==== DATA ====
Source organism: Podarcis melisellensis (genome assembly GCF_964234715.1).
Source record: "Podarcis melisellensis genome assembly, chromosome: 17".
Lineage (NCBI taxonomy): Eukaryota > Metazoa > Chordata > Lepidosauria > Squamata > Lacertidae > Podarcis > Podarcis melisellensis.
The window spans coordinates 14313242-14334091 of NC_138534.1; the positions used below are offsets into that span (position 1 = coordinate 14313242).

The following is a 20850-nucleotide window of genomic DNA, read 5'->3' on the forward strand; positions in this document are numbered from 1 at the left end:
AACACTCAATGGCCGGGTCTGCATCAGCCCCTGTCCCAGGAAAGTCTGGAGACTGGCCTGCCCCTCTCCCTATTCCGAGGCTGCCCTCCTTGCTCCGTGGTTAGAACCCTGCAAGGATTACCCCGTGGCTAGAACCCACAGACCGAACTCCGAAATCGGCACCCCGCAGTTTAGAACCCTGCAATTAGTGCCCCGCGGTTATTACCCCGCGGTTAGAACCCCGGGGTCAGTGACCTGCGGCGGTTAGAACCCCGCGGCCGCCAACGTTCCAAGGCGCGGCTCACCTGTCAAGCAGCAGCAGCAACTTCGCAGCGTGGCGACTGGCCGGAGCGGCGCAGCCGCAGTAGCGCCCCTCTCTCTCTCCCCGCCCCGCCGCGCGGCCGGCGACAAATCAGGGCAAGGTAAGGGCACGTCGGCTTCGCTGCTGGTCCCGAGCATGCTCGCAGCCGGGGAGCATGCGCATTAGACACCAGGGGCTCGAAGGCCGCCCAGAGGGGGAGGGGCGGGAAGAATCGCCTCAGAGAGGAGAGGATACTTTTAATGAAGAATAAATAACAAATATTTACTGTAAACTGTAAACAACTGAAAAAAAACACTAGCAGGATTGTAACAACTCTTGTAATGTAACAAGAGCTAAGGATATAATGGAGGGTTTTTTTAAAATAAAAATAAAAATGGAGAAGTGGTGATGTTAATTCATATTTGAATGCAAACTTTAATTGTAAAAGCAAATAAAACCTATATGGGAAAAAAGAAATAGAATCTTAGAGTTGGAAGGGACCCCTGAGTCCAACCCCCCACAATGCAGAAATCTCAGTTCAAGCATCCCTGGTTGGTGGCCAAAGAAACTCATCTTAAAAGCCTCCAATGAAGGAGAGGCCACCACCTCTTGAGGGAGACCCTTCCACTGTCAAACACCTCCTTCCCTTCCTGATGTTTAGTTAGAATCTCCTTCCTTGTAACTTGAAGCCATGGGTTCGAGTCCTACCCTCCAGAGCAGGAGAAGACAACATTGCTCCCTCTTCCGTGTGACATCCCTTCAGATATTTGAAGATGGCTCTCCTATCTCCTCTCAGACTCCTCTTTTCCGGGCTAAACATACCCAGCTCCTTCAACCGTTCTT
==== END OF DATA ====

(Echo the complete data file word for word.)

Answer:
Source organism: Podarcis melisellensis (genome assembly GCF_964234715.1).
Source record: "Podarcis melisellensis genome assembly, chromosome: 17".
Lineage (NCBI taxonomy): Eukaryota > Metazoa > Chordata > Lepidosauria > Squamata > Lacertidae > Podarcis > Podarcis melisellensis.
The window spans coordinates 14313242-14334091 of NC_138534.1; the positions used below are offsets into that span (position 1 = coordinate 14313242).

The following is a 20850-nucleotide window of genomic DNA, read 5'->3' on the forward strand; positions in this document are numbered from 1 at the left end:
AACACTCAATGGCCGGGTCTGCATCAGCCCCTGTCCCAGGAAAGTCTGGAGACTGGCCTGCCCCTCTCCCTATTCCGAGGCTGCCCTCCTTGCTCCGTGGTTAGAACCCTGCAAGGATTACCCCGTGGCTAGAACCCACAGACCGAACTCCGAAATCGGCACCCCGCAGTTTAGAACCCTGCAATTAGTGCCCCGCGGTTATTACCCCGCGGTTAGAACCCCGGGGTCAGTGACCTGCGGCGGTTAGAACCCCGCGGCCGCCAACGTTCCAAGGCGCGGCTCACCTGTCAAGCAGCAGCAGCAACTTCGCAGCGTGGCGACTGGCCGGAGCGGCGCAGCCGCAGTAGCGCCCCTCTCTCTCTCCCCGCCCCGCCGCGCGGCCGGCGACAAATCAGGGCAAGGTAAGGGCACGTCGGCTTCGCTGCTGGTCCCGAGCATGCTCGCAGCCGGGGAGCATGCGCATTAGACACCAGGGGCTCGAAGGCCGCCCAGAGGGGGAGGGGCGGGAAGAATCGCCTCAGAGAGGAGAGGATACTTTTAATGAAGAATAAATAACAAATATTTACTGTAAACTGTAAACAACTGAAAAAAAACACTAGCAGGATTGTAACAACTCTTGTAATGTAACAAGAGCTAAGGATATAATGGAGGGTTTTTTTAAAATAAAAATAAAAATGGAGAAGTGGTGATGTTAATTCATATTTGAATGCAAACTTTAATTGTAAAAGCAAATAAAACCTATATGGGAAAAAAGAAATAGAATCTTAGAGTTGGAAGGGACCCCTGAGTCCAACCCCCCACAATGCAGAAATCTCAGTTCAAGCATCCCTGGTTGGTGGCCAAAGAAACTCATCTTAAAAGCCTCCAATGAAGGAGAGGCCACCACCTCTTGAGGGAGACCCTTCCACTGTCAAACACCTCCTTCCCTTCCTGATGTTTAGTTAGAATCTCCTTCCTTGTAACTTGAAGCCATGGGTTCGAGTCCTACCCTCCAGAGCAGGAGAAGACAACATTGCTCCCTCTTCCGTGTGACATCCCTTCAGATATTTGAAGATGGCTCTCCTATCTCCTCTCAGACTCCTCTTTTCCGGGCTAAACATACCCAGCTCCTTCAACCGTTCTT